By Mike DeNapoli
Part two of “Cloud Computing: The Newest Kid on the Block” focuses on making the switch from physical, in-house servers to cloud computing, and also offers predictions on the growth of this computing methodology.
Switching to the Cloud
When considering a switch to Cloud storage, first if helps to know how much data and time your company can afford to lose to justify a Cloud budget. Two metrics that measure data and time are called the Recovery Point Objective (RPO) and the Recovery Time Objective (RTO).
RPO is the threshold of how much data a company can afford to lose since the last backup. Defining the company’s RPO typically begins with examining how frequently backups take place. Tape backups are usually done only once a day since they are 100 percent intrusive to systems, so in this case, the RPO would be 24 hours. The best disk-to-disk software can detect bytes or blocks of data that change and replicate them in real-time, so their RPO would be zero. However because disk-to-disk requires a duplicate set of hardware and software somewhere offsite, Cloud computing can give you zero RPO without the cost and maintenance of redundant equipment.
RTO is the threshold for how quickly a company needs to have an application’s information restored. Some companies may be able to go a few days without e-mail for example, but restoring from tape or provision servers, storage, networking resources and virtual machine configurations can take considerable time. Cloud computing can automatically failover to applications running on redundant virtual servers in the Cloud so users won’t even know there’s been a problem.
Next it is important to have a process for evaluating providers. There are several factors to consider before making a decision, but start by asking these important questions:
• Can I buy capacity in very small chunks and change usage on the fly?
• Will you bill me only for what I consume?
• Is there a long-term commitment to any specific usage pattern or cost?
• Can you protect all of my servers and applications?
• Can you protect the OS and applications as well as the data?
• Can I actually failover to the Cloud without downtime?
• Can I test the failover process to ensure the servers are recoverable?
• Do you provide a mechanism to recover the data/servers without lots of downtime?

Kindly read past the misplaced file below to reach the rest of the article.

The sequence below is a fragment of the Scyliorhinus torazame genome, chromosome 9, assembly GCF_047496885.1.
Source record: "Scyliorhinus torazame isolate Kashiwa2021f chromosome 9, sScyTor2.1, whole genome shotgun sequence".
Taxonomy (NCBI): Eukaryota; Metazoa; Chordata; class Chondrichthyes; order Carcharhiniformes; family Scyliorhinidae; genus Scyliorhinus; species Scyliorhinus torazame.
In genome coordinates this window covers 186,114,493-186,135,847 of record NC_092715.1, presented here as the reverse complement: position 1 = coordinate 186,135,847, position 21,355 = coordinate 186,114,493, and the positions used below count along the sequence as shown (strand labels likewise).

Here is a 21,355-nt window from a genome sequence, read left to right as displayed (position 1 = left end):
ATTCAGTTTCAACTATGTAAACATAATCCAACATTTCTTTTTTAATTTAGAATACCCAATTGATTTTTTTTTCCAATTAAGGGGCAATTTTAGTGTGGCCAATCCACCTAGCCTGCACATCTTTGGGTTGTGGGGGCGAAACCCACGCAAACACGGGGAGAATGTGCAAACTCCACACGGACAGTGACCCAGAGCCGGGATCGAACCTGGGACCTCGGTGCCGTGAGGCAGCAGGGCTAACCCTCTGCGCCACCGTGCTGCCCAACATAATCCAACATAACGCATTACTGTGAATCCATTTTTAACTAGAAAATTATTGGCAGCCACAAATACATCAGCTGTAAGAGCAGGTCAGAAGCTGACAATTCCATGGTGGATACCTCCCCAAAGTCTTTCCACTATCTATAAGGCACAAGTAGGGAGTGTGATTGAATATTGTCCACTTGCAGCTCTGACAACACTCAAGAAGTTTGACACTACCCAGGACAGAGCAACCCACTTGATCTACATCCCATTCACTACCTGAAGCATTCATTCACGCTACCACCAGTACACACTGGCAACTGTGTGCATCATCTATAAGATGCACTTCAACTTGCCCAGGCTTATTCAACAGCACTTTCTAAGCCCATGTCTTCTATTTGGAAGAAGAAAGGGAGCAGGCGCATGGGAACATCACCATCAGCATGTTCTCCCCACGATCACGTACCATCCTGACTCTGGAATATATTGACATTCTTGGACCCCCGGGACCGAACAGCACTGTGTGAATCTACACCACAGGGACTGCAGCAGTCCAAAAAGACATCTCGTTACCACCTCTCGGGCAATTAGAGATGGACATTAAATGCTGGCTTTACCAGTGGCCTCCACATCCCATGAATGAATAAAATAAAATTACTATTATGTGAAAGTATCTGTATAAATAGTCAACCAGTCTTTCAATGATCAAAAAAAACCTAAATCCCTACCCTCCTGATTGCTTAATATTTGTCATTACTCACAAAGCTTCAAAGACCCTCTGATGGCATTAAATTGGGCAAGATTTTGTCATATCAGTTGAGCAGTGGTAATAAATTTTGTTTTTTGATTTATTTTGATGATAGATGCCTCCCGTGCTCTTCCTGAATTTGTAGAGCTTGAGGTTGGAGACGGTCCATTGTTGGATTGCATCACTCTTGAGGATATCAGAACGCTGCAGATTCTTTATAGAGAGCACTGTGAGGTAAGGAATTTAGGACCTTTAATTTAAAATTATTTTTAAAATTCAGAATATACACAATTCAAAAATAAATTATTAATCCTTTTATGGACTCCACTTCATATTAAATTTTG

• Do you provide free idle bandwidth, with (nearly) unlimited burst capacity?
• Do you have data centers located in multiple countries?
Finally, determining which servers need to be protected is additionally important. But with the cost of Cloud storage so low, businesses can afford to be safe rather than sorry.
Eye on the Future
According to a recent article in the New York Times, “I.B.M., a bellwether in the corporate technology market, forecasts that it will have $7 billion in cloud revenue by 2015. Of the total, $4 billion will be customers shifting to cloud delivery from the company’s traditional software and services, and $3 billion is expected to be entirely new business.”
Although change is never easy, especially when it comes to running a business, with technology racing forward at the speed of light change is inevitable when it comes to updating technology.
So start by working through your cost of downtime and estimate the cost of your current backup design. You may discover Cloud computing provides a more reliable alternative to the tape and disk-to-disk storage you are currently utilizing. After all your evaluations, ask the right questions to secure a provider that meets your needs. With inexpensive costs and ease of set-up, Cloud is a worthwhile exercise for organizations of any size.
About the Author:
Mike DeNapoli is a Virtualization Solution Architect at Vision Solutions, Inc., the world’s leading provider of information availability software and services for Windows, Linux, IBM Power Systems and Cloud Computing markets. For more information, please go to: http://www.visionsolutions.com/